Bobby was a fucking beast of a man, and I took good care never to piss him off. (Anyone who knows me can tell you that this takes a heroic effort on my part.) He was the strongest person I've ever seen. He was a stocky Irishman, and built like a walking sub-basement. I once watched him carrying six five-gallon cans of deck seal: two on his shoulders, two in the crooks of his elbows, and two more in his hands. He was also the one who, on a lark, casually picked me up and tossed me into the cardboard crusher (again, when I was new). Then he turned it on, knowing full well that the giant steel crush-plate stopped a good three feet above from bottom; he laughed like mad as I screamed piteously at what I assumed was imminent death.


Brian drove a Camaro, and wore Gargoyle shades; he had a mullet. For all that, Brian was, I swear, a pretty good guy. If I have relatively little to say about Brian, it's only because he had exactly three interests: 1. His car 2. Getting hammered. 3. Chicks. I liked Brian a lot, but let's just say that his plan was only about 2/3 successful.


What to say about Kevin? Kevin . . . made me sad. Kevin quite clearly had something wrong in his head, and I couldn't figure it out for a long time. He stuttered a bit (not much), and would make bizarre, nutty errors (he had trouble with the whole concept of alphabetization, and was made famous once for putting a box knife in his mouth for storage when he needed both hands--of course the blade was out, and he cut the shit out of his tongue . . . bad). But finally, after a conversation with Kevin, I guess I got the story, and it was a little heartbreaking. Over beers, Kevin said, "You know, I used to be smart. Nobody believes me. But I wasn't this way." I didn't say anything. He continued. "Look, I was dealing some coke, okay? And this guy hit me over the head with a fucking pipe. He stole all my shit. And then . . . " Kevin raised his arms to half-mast in that universal gesture of "who knows?" "Ever since then . . . I can't think right. It's kind of fucked up."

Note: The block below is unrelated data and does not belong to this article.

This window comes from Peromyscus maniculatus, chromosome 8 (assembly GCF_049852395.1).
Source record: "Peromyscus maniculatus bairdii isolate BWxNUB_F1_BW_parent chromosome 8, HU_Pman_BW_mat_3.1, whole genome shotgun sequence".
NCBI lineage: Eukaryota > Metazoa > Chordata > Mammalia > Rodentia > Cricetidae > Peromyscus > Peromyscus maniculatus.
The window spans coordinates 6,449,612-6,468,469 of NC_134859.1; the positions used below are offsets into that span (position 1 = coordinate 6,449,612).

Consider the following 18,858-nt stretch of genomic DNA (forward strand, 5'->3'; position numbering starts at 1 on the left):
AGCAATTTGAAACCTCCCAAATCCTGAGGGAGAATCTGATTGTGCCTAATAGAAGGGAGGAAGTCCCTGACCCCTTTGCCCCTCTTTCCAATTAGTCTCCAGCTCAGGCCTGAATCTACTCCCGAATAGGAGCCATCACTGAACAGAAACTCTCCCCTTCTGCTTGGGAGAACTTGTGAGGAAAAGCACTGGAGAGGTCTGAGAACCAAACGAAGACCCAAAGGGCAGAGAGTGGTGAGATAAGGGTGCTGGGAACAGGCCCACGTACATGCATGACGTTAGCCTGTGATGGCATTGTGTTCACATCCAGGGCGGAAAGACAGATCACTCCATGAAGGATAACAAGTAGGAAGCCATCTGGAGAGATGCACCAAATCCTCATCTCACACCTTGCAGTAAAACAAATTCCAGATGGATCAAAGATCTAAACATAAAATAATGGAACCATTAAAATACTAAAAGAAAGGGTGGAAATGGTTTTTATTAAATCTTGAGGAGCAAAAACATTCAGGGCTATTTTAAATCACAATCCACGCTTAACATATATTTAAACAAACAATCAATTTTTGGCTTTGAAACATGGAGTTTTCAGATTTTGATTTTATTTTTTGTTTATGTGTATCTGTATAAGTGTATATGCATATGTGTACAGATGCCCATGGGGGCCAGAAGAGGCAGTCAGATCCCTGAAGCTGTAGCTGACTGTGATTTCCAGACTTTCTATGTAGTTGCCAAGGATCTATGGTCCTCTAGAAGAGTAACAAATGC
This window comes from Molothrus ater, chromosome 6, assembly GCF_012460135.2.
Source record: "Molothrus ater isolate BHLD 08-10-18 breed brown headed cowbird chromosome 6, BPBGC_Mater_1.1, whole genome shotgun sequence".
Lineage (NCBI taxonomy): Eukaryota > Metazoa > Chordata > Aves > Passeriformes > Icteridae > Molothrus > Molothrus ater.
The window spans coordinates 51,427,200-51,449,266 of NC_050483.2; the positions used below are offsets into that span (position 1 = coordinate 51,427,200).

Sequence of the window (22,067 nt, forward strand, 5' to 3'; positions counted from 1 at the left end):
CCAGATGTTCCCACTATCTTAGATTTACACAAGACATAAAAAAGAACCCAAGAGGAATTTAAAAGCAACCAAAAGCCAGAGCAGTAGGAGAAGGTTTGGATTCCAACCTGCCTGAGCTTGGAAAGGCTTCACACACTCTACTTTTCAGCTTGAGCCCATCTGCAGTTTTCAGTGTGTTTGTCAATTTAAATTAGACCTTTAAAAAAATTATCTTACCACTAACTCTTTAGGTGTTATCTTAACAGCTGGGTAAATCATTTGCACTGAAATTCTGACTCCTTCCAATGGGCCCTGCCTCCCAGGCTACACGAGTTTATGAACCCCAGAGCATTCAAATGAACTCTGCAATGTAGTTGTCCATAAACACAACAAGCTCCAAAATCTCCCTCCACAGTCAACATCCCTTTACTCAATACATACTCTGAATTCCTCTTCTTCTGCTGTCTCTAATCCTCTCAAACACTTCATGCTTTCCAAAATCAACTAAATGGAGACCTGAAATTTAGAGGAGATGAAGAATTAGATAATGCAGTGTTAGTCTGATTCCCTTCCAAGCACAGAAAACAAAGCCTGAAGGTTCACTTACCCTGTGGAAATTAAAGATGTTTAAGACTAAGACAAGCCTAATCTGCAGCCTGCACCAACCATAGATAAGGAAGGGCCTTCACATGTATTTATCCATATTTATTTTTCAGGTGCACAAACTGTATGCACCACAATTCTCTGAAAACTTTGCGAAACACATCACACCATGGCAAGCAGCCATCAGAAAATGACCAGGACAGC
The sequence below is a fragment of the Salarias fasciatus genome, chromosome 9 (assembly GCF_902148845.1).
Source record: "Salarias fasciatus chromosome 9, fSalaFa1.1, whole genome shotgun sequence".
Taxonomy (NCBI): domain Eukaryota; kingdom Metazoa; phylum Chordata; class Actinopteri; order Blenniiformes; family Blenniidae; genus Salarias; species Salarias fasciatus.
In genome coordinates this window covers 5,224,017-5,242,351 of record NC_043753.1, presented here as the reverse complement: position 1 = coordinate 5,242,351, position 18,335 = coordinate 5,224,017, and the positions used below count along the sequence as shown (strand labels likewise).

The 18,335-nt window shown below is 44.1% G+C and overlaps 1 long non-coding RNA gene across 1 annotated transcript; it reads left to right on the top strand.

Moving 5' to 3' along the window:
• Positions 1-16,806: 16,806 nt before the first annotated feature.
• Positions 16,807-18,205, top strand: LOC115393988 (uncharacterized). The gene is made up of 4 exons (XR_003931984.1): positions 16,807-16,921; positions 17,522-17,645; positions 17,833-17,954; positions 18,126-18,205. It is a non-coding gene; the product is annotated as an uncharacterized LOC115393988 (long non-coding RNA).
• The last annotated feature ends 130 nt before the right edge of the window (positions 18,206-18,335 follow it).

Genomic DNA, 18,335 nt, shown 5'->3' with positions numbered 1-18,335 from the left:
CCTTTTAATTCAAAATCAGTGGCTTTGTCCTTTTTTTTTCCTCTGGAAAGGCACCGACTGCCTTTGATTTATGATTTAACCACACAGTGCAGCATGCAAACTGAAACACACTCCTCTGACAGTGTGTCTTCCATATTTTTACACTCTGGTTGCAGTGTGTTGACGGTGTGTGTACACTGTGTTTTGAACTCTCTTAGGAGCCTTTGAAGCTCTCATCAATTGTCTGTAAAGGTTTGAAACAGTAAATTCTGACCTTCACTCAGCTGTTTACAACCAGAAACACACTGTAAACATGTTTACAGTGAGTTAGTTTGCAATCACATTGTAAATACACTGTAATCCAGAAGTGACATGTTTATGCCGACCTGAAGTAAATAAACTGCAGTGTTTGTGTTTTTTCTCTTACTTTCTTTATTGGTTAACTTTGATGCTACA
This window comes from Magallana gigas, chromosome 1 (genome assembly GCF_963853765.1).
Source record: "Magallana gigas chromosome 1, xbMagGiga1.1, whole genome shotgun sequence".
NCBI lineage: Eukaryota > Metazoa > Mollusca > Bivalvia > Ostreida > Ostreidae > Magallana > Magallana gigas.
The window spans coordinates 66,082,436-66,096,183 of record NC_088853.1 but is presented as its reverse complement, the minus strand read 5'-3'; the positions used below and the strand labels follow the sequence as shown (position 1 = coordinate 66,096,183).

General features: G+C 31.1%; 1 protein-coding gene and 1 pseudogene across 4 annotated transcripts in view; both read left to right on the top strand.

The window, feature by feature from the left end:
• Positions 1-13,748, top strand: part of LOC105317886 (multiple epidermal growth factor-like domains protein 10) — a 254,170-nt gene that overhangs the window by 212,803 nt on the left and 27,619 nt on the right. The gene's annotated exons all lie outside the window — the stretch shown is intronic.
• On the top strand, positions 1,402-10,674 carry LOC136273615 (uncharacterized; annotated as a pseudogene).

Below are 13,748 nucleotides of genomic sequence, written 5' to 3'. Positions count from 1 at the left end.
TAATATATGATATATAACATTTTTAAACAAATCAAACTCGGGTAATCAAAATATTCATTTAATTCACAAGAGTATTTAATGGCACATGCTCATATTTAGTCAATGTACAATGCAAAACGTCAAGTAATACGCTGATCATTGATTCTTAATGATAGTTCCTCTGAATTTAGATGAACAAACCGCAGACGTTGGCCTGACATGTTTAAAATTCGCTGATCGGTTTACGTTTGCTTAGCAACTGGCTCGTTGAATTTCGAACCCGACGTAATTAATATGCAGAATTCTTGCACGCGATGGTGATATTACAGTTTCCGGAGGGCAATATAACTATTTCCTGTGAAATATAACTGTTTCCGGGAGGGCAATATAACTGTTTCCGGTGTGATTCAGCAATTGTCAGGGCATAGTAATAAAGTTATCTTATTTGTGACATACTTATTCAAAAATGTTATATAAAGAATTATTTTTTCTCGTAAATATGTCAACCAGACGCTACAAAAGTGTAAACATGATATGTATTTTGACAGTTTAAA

Mick, another Irishman (big surprise), will probably die at the warehouse, if he isn't dead yet. Mick was all of these things: a drunk; a junkie (though he battled it mightily); an asshole ("Mick, would you--" "No."); a dreamer (he enjoyed Castaneda, the freak); a husband (to another, much more afflicted junkie); and a devoted father (particularly to his damaged little girl, who at the age of four still had never spoken a word . . . I of course figured on the heroin). Mick was also given to drunken pronouncements: "Skot . . . you're almost there, man. You're so close to . . . you'll see." I think I miss Mick most of all. He was a good man trapped in a horrible scenario.